Ordering Your Own Lab Tests
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Ordering Your Own Lab Tests

Are diet changes producing the desired cholesterol levels? Has your family’s health history put you at risk for a serious illness? How are your medications affecting your body?

For years, the answers to these questions depended on a physician ordering a lab test and explaining the results. But now several companies offer consumers the opportunity to test without a prescription.

“It lets me take charge of my health care,” said Debbie Wells of Buna, Texas. She and her husband order their own annual screening tests. “I take the results to my doctor and say, ‘We need to address this.’”

Her doctor reacts well but will order blood work only when symptoms occur, according to Wells. Wells would rather not wait, convinced the earlier you find a problem—such as her husband’s kidney disease—the better.

“My husband would have had more severe kidney damage if we hadn’t caught it,” Wells said about self-testing.

How Self-testing Works

Consumers request the tests they want online or by phone and receive a form to take to a local lab, where blood is drawn or a urine sample is collected. Labs performing the tests are the same ones used by hospitals and doctors’ offices. But self-ordered tests often cost less than the normal fee. For that reason, Texas cardiologist Christopher Kopecky, MD, and primary care physician Gregory Jackson, MD, suggest self-pay patients use direct-to-consumer labs to monitor cholesterol, C-reactive protein, lipids, and other measurements.

“Patients are interested in their medical condition and want more frequent blood tests than their insurance company will allow,” Dr. Kopecky said. “I’m delighted if the patient is motivated enough to monitor frequently and stay after it. It prevents progression of heart disease.”

Results arrive by mail, fax, or Internet. Reports compare the person’s values to a reference range, which aids in determining whether the results are within normal limits. Consumers also usually receive basic information about the tests and are encouraged to share results with their doctors.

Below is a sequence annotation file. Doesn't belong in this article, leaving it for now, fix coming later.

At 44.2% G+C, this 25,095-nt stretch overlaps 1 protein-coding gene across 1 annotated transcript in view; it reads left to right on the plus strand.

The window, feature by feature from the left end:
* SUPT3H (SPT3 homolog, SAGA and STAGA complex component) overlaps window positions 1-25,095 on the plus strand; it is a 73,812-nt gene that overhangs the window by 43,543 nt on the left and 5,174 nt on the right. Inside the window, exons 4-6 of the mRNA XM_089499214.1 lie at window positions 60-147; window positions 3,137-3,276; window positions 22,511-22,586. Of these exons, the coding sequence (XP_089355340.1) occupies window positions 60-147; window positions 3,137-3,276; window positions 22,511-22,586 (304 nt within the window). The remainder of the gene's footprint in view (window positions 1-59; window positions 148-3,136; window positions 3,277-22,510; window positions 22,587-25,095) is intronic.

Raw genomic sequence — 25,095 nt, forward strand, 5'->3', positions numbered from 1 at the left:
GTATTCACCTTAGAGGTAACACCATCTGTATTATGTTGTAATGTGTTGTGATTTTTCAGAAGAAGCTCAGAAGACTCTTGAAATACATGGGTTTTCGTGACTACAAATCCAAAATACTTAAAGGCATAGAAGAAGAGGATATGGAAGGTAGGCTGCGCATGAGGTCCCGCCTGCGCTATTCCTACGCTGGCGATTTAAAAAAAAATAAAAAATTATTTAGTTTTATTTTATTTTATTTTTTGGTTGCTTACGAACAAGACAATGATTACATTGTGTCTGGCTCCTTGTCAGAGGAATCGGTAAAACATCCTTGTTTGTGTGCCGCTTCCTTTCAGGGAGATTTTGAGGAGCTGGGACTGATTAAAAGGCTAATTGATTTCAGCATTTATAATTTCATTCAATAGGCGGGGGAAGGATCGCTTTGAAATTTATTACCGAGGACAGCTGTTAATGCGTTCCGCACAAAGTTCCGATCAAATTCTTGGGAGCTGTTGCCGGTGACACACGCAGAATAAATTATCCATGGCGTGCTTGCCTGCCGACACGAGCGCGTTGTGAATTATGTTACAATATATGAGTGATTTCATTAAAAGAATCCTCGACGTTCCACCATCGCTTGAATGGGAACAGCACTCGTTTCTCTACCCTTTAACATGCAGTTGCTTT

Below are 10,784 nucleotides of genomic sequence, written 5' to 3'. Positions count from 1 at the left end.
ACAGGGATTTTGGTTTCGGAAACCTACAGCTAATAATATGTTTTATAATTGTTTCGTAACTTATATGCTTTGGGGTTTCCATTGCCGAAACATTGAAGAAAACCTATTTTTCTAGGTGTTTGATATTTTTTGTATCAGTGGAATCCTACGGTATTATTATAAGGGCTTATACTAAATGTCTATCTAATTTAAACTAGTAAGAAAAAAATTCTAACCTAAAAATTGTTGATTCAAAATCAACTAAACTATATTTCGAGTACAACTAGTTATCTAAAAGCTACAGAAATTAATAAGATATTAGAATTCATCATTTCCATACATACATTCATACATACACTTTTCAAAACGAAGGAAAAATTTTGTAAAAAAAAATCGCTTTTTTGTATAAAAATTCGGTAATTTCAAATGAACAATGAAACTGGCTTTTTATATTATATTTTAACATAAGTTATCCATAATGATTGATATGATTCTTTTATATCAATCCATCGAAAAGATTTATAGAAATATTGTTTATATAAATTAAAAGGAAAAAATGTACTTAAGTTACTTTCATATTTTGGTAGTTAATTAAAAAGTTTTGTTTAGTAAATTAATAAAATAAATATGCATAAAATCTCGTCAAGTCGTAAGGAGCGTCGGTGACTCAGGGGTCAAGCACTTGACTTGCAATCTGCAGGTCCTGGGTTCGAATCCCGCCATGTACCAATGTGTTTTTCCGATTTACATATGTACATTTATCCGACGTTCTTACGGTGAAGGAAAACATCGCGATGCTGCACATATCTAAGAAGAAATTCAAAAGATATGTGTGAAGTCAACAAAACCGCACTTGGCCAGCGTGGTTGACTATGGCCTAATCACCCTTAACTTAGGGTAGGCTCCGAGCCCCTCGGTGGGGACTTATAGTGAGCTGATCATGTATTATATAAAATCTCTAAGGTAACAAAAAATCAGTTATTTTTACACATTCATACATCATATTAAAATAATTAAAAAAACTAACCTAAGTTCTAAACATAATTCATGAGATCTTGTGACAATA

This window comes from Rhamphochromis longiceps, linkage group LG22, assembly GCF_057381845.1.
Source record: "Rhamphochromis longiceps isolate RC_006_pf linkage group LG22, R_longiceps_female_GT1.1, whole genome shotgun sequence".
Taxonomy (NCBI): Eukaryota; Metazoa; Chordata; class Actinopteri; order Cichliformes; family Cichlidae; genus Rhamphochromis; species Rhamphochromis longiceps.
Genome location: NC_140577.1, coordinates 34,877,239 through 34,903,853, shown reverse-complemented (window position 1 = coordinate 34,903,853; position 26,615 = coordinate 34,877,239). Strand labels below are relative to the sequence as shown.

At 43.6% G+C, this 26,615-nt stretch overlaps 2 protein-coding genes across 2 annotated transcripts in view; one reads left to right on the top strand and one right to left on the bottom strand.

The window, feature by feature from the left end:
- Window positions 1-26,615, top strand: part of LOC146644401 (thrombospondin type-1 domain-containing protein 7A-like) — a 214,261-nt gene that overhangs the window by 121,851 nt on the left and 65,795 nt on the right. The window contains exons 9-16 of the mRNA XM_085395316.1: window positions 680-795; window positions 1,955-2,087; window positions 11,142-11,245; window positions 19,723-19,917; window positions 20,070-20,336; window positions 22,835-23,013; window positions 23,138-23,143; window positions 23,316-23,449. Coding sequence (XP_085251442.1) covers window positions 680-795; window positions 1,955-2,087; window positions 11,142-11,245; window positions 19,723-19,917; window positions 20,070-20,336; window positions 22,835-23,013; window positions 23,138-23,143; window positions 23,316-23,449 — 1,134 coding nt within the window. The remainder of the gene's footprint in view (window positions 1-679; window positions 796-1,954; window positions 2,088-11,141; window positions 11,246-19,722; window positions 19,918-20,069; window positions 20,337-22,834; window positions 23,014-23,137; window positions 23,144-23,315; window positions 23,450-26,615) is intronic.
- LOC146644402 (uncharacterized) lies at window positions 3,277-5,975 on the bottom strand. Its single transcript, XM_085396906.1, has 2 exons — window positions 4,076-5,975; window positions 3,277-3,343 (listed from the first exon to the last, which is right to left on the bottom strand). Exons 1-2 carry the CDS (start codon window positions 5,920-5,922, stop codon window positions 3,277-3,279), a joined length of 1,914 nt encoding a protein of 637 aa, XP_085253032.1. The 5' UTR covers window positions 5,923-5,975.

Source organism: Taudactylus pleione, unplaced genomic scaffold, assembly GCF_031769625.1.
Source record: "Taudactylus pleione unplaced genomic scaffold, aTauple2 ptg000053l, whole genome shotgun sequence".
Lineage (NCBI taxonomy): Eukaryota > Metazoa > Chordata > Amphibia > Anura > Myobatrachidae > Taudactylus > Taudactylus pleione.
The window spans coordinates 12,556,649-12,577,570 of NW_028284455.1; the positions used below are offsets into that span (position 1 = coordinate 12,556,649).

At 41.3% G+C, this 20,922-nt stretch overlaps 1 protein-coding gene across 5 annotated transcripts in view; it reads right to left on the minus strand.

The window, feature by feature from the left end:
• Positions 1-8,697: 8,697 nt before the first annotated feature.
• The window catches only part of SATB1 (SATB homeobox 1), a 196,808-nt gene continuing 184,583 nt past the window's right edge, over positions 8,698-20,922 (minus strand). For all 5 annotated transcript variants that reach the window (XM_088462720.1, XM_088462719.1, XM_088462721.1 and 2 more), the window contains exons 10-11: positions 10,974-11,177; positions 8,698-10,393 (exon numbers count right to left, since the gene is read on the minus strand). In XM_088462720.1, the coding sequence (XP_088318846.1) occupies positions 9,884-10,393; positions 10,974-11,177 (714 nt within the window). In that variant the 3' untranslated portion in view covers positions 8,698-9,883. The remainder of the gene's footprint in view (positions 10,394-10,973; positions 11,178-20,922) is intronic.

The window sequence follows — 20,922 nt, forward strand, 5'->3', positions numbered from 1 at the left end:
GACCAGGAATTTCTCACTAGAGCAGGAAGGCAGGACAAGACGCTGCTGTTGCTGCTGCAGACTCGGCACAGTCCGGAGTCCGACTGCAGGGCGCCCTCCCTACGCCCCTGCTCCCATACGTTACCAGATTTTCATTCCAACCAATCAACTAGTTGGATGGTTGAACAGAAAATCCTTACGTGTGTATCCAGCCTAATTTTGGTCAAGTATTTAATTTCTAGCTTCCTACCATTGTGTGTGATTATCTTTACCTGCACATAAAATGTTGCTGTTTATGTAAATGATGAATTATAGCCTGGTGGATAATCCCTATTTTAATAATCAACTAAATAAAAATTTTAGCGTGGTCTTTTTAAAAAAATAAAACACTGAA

Monitoring Meds

Many consumers test in collaboration with a doctor. New Yorker Dottye Howard checks her thyroid hormone levels after medication changes or when symptoms occur. She takes two drugs to manage her thyroid condition. Her doctor feels the tests are necessary and uses the results to change drug dosages. But Howard’s insurance will not pay. Howard admits testing pinches her budget, but she feels it is crucial.

“These tests are essential pieces of a puzzle—how to optimize my meds and make me feel the best I can with this condition. Without it, you’re guessing,” she said. “I’m a proactive person and, happily, have a doctor that welcomes that.”

Other tests help patients taking medications monitor their drug levels or check for drug-related side effects such as liver or kidney problems.


A family history of disease prompts some folks to contact the labs. Suspicious he could have hereditary hemochromatosis , Joe Wills ordered screening tests. Positive results prompted the Gainesville, Florida man to seek care from a hematologist. Wills gauged his treatment progress weekly, saying, “It gave me lots of peace of mind checking it that often.”

Patients, like Wills, sometimes meet with resistance when asking doctors to check for this treatable disorder.

“[Self-testing] has literally been a lifesaver,” said Sandra Thomas, president of the American Hemochromatosis Society.

Control Issues

Many doctors balk at people ordering their own tests.

“My concern is objectivity and knowledge level,” said J. Edward Hill, MD, a Tupelo, Mississippi family practice physician and chair-elect of the American Medical Association Board of Trustees. Some of the issues that worry Dr. Hill about self-testing include:

  • Proper interpretation of test results
  • False positives that trigger unnecessary worry and additional testing to determine the cause
  • False negatives that give patients a false sense of security and cause them to postpone needed medical care

“The medical implications of a patient trying to interpret a test result is questionable,” said Dr. Hill, “because we go to school for years and years to learn how to interpret medical knowledge.”

Other doctors applaud patients’ initiative and go over the reports with them.

“I don’t think people should have lack of access to anything,” said Dr. Jackson. “Your biggest strength is giving patients freedom.” Dr. Jackson’s collaborative style encourages active patient involvement. He finds people become more motivated when monitoring their progress. “The more they learn about what they have, the more they become participants in their health care, not victims,” Dr. Jackson said.

Self-testing offers health-conscious patients improved assessment and monitoring opportunities. However, they should ideally be used under a doctor’s supervision. Self-tests should complement rather than replace a physician’s care.

“We’re not doing an end run around doctors,” Howard said. “We need and want to work with them. This is just another tool.”

Last reviewed May 2008 by Marcin Chwistek, MD

Please be aware that this information is provided to supplement the care provided by your physician. It is neither intended nor implied to be a substitute for professional medical advice. CALL YOUR HEALTHCARE PROVIDER IMMEDIATELY IF YOU THINK YOU MAY HAVE A MEDICAL EMERGENCY. Always seek the advice of your physician or other qualified health provider prior to starting any new treatment or with any questions you may have regarding a medical condition.

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